What these verses remind me of is that God will hold me fast. He will continue to be my “dread warrior”, and He alone will succeed on my behalf. We find this to be the theme of a hymn recently rewritten by Matt Merker: “When I fear my faith will fail, Christ will hold me fast. When the tempter would prevail, He will hold me fast. I could never keep my hold through life’s fearful path. For my love is often cold; He must hold me fast.”
I love that hymn. It has become my hymn, the soundtrack to my life, because I know that my God alone will hold me fast. He who has defeated Satan, Death, and sin will continue to fight my battles for me, and especially the battle with doubt. He has crushed the enemy, and because I know He has done this, I know that He too can and will crush any and all doubts that the Devil may try to worm into my mind. The gloom has an endpoint. Christ is coming back, and on that day there will be no more crying, pain, suffering, doubts, or shame because He is going to make all things new. He is going to wipe away every single tear, fix every single wound, and crush every single doubt every Christian has ever had. He is going to completely and perfectly restore us back to a right relationship with God the Father and with one another.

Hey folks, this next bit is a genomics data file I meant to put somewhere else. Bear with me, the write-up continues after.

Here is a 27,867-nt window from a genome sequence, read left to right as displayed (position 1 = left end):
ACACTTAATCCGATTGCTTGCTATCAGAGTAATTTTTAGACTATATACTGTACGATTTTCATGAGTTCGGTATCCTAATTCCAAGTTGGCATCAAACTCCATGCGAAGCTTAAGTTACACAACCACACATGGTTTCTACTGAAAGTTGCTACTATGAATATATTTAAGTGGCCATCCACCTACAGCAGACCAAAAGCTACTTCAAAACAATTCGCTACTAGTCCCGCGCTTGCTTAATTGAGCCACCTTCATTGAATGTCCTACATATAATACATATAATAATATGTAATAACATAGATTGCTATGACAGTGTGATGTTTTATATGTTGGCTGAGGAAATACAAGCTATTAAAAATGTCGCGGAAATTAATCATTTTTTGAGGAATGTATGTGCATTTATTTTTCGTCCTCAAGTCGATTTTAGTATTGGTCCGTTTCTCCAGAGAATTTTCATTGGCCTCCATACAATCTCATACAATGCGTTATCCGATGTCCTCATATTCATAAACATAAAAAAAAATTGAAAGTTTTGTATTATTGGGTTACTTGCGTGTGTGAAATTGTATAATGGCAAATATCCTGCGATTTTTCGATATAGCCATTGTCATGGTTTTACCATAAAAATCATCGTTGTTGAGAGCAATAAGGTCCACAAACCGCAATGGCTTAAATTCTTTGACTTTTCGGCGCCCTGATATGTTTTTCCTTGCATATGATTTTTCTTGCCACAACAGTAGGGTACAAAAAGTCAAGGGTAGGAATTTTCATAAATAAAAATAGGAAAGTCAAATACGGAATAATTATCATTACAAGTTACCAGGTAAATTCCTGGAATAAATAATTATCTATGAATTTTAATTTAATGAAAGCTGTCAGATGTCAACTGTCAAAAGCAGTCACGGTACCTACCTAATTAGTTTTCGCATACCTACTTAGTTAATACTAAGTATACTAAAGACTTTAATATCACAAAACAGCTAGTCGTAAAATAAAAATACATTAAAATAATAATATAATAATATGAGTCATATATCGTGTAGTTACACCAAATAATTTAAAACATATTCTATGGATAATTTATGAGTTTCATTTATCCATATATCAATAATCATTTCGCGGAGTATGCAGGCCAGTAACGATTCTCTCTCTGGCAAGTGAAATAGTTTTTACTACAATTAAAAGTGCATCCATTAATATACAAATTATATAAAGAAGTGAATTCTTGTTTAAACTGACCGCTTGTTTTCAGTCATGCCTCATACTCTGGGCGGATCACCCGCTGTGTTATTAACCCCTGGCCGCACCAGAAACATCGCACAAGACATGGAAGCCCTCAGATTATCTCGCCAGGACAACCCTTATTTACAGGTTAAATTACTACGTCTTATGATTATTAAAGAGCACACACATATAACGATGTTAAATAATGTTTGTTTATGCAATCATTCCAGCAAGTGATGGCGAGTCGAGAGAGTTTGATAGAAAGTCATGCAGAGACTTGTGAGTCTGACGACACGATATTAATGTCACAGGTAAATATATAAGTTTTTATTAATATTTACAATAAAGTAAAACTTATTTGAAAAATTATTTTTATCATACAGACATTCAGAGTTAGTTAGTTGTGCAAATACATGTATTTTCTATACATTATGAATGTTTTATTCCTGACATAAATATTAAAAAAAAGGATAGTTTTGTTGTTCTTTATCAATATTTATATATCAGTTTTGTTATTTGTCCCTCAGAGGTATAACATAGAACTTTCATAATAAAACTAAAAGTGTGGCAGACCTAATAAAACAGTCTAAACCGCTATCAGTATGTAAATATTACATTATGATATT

Pastor, friend, fellow brothers and sisters in Christ, yes doubts in ministry do occur. Doubts in every facet of our life and faith do creep in, and at times seem like a deluge with no end. But to quote Eeyore one more time, “The nicest thing about the rain is that it always stops. Eventually.” Amen, Eeyore. The downpour of doubt will end. Christ is coming back. Christ will heal all things. Christ will restore all things. Christ will hold you fast.
James Forbis is a graduate of The University of Arkansas, a former Jr. High and High School football coach, and American history teacher. He is completing his M.DIV at The Southern Baptist Theological Seminary in Great Commission Studies and Expository Preaching. He’s a self-proclaimed sweet tea connoisseur and Tex-Mex addict. Most Saturday’s you can find him cheering on his Arkansas Razorbacks, hiking or fishing, or reading up on his favorite subject, the Revolutionary War, or spending time with his wife.